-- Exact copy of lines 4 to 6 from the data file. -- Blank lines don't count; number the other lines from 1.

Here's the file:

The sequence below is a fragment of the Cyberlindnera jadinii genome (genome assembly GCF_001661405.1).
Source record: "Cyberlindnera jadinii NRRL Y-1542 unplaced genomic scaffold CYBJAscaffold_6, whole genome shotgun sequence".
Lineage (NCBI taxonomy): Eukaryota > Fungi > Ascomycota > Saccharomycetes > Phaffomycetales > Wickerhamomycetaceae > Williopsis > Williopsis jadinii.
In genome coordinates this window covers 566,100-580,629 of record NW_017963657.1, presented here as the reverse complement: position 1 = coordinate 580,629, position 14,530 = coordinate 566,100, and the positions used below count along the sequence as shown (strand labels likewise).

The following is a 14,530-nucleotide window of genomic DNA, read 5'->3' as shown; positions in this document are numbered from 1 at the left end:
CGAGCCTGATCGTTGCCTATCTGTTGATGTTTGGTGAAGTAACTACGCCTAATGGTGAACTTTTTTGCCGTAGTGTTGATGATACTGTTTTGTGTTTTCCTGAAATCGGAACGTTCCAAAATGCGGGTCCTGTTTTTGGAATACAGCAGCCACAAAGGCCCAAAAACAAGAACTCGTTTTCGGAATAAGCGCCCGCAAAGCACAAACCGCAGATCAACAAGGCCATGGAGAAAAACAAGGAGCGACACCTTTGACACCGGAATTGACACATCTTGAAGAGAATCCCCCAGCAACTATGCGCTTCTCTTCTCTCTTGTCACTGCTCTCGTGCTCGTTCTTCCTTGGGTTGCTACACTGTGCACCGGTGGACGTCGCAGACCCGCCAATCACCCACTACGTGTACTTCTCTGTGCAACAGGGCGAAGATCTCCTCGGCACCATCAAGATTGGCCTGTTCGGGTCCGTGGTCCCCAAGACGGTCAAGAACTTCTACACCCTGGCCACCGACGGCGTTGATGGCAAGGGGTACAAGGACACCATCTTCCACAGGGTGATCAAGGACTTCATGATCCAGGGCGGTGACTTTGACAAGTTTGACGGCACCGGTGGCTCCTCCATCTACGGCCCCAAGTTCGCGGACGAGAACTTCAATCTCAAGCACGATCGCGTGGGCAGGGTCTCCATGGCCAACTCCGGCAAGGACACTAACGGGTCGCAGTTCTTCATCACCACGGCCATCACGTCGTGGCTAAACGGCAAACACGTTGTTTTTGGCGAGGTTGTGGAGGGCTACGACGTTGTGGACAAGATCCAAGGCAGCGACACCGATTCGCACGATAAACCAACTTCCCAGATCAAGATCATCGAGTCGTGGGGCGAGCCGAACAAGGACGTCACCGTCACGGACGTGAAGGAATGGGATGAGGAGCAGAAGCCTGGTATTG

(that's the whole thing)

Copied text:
In genome coordinates this window covers 566,100-580,629 of record NW_017963657.1, presented here as the reverse complement: position 1 = coordinate 580,629, position 14,530 = coordinate 566,100, and the positions used below count along the sequence as shown (strand labels likewise).

The following is a 14,530-nucleotide window of genomic DNA, read 5'->3' as shown; positions in this document are numbered from 1 at the left end:
CGAGCCTGATCGTTGCCTATCTGTTGATGTTTGGTGAAGTAACTACGCCTAATGGTGAACTTTTTTGCCGTAGTGTTGATGATACTGTTTTGTGTTTTCCTGAAATCGGAACGTTCCAAAATGCGGGTCCTGTTTTTGGAATACAGCAGCCACAAAGGCCCAAAAACAAGAACTCGTTTTCGGAATAAGCGCCCGCAAAGCACAAACCGCAGATCAACAAGGCCATGGAGAAAAACAAGGAGCGACACCTTTGACACCGGAATTGACACATCTTGAAGAGAATCCCCCAGCAACTATGCGCTTCTCTTCTCTCTTGTCACTGCTCTCGTGCTCGTTCTTCCTTGGGTTGCTACACTGTGCACCGGTGGACGTCGCAGACCCGCCAATCACCCACTACGTGTACTTCTCTGTGCAACAGGGCGAAGATCTCCTCGGCACCATCAAGATTGGCCTGTTCGGGTCCGTGGTCCCCAAGACGGTCAAGAACTTCTACACCCTGGCCACCGACGGCGTTGATGGCAAGGGGTACAAGGACACCATCTTCCACAGGGTGATCAAGGACTTCATGATCCAGGGCGGTGACTTTGACAAGTTTGACGGCACCGGTGGCTCCTCCATCTACGGCCCCAAGTTCGCGGACGAGAACTTCAATCTCAAGCACGATCGCGTGGGCAGGGTCTCCATGGCCAACTCCGGCAAGGACACTAACGGGTCGCAGTTCTTCATCACCACGGCCATCACGTCGTGGCTAAACGGCAAACACGTTGTTTTTGGCGAGGTTGTGGAGGGCTACGACGTTGTGGACAAGATCCAAGGCAGCGACACCGATTCGCACGATAAACCAACTTCCCAGATCAAGATCATCGAGTCGTGGGGCGAGCCGAACAAGGACGTCACCGTCACGGACGTGAAGGAATGGGATGAGGAGCAGAAGCCTGGTATTG